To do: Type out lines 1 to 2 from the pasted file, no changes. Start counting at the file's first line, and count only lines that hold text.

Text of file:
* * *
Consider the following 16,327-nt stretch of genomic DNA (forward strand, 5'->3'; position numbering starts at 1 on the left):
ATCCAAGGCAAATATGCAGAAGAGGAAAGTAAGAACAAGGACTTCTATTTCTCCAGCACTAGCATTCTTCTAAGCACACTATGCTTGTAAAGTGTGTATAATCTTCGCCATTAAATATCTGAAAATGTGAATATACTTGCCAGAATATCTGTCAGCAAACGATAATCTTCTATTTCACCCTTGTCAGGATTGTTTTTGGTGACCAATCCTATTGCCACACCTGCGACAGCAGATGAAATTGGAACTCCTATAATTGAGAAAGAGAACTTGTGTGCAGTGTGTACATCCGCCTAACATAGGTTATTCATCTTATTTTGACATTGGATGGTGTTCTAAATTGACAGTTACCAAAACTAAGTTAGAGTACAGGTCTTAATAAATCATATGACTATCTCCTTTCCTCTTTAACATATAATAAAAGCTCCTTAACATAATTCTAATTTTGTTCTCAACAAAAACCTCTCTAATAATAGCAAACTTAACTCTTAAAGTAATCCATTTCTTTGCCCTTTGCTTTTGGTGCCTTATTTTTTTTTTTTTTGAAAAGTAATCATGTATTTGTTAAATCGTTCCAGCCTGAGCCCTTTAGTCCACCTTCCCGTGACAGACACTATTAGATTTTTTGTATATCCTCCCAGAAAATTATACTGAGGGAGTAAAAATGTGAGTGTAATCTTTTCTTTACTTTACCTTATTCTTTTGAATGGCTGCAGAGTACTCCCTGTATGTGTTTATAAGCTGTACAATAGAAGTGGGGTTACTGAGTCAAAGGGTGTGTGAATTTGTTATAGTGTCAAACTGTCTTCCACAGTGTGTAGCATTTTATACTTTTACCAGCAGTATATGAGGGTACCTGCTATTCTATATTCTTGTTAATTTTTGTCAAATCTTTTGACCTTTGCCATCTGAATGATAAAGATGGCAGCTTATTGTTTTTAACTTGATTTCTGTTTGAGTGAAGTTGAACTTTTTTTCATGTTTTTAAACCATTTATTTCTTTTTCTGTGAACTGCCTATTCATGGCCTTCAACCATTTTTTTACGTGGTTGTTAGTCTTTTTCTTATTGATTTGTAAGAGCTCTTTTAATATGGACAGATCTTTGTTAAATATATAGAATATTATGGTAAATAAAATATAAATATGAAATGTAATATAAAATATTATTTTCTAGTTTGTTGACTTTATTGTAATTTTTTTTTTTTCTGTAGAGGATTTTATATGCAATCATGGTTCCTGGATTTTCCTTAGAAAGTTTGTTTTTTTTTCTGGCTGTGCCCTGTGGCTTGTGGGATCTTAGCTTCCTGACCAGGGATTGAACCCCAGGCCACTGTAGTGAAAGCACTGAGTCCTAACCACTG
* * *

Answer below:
Consider the following 16,327-nt stretch of genomic DNA (forward strand, 5'->3'; position numbering starts at 1 on the left):
ATCCAAGGCAAATATGCAGAAGAGGAAAGTAAGAACAAGGACTTCTATTTCTCCAGCACTAGCATTCTTCTAAGCACACTATGCTTGTAAAGTGTGTATAATCTTCGCCATTAAATATCTGAAAATGTGAATATACTTGCCAGAATATCTGTCAGCAAACGATAATCTTCTATTTCACCCTTGTCAGGATTGTTTTTGGTGACCAATCCTATTGCCACACCTGCGACAGCAGATGAAATTGGAACTCCTATAATTGAGAAAGAGAACTTGTGTGCAGTGTGTACATCCGCCTAACATAGGTTATTCATCTTATTTTGACATTGGATGGTGTTCTAAATTGACAGTTACCAAAACTAAGTTAGAGTACAGGTCTTAATAAATCATATGACTATCTCCTTTCCTCTTTAACATATAATAAAAGCTCCTTAACATAATTCTAATTTTGTTCTCAACAAAAACCTCTCTAATAATAGCAAACTTAACTCTTAAAGTAATCCATTTCTTTGCCCTTTGCTTTTGGTGCCTTATTTTTTTTTTTTTTGAAAAGTAATCATGTATTTGTTAAATCGTTCCAGCCTGAGCCCTTTAGTCCACCTTCCCGTGACAGACACTATTAGATTTTTTGTATATCCTCCCAGAAAATTATACTGAGGGAGTAAAAATGTGAGTGTAATCTTTTCTTTACTTTACCTTATTCTTTTGAATGGCTGCAGAGTACTCCCTGTATGTGTTTATAAGCTGTACAATAGAAGTGGGGTTACTGAGTCAAAGGGTGTGTGAATTTGTTATAGTGTCAAACTGTCTTCCACAGTGTGTAGCATTTTATACTTTTACCAGCAGTATATGAGGGTACCTGCTATTCTATATTCTTGTTAATTTTTGTCAAATCTTTTGACCTTTGCCATCTGAATGATAAAGATGGCAGCTTATTGTTTTTAACTTGATTTCTGTTTGAGTGAAGTTGAACTTTTTTTCATGTTTTTAAACCATTTATTTCTTTTTCTGTGAACTGCCTATTCATGGCCTTCAACCATTTTTTTACGTGGTTGTTAGTCTTTTTCTTATTGATTTGTAAGAGCTCTTTTAATATGGACAGATCTTTGTTAAATATATAGAATATTATGGTAAATAAAATATAAATATGAAATGTAATATAAAATATTATTTTCTAGTTTGTTGACTTTATTGTAATTTTTTTTTTTTCTGTAGAGGATTTTATATGCAATCATGGTTCCTGGATTTTCCTTAGAAAGTTTGTTTTTTTTTCTGGCTGTGCCCTGTGGCTTGTGGGATCTTAGCTTCCTGACCAGGGATTGAACCCCAGGCCACTGTAGTGAAAGCACTGAGTCCTAACCACTG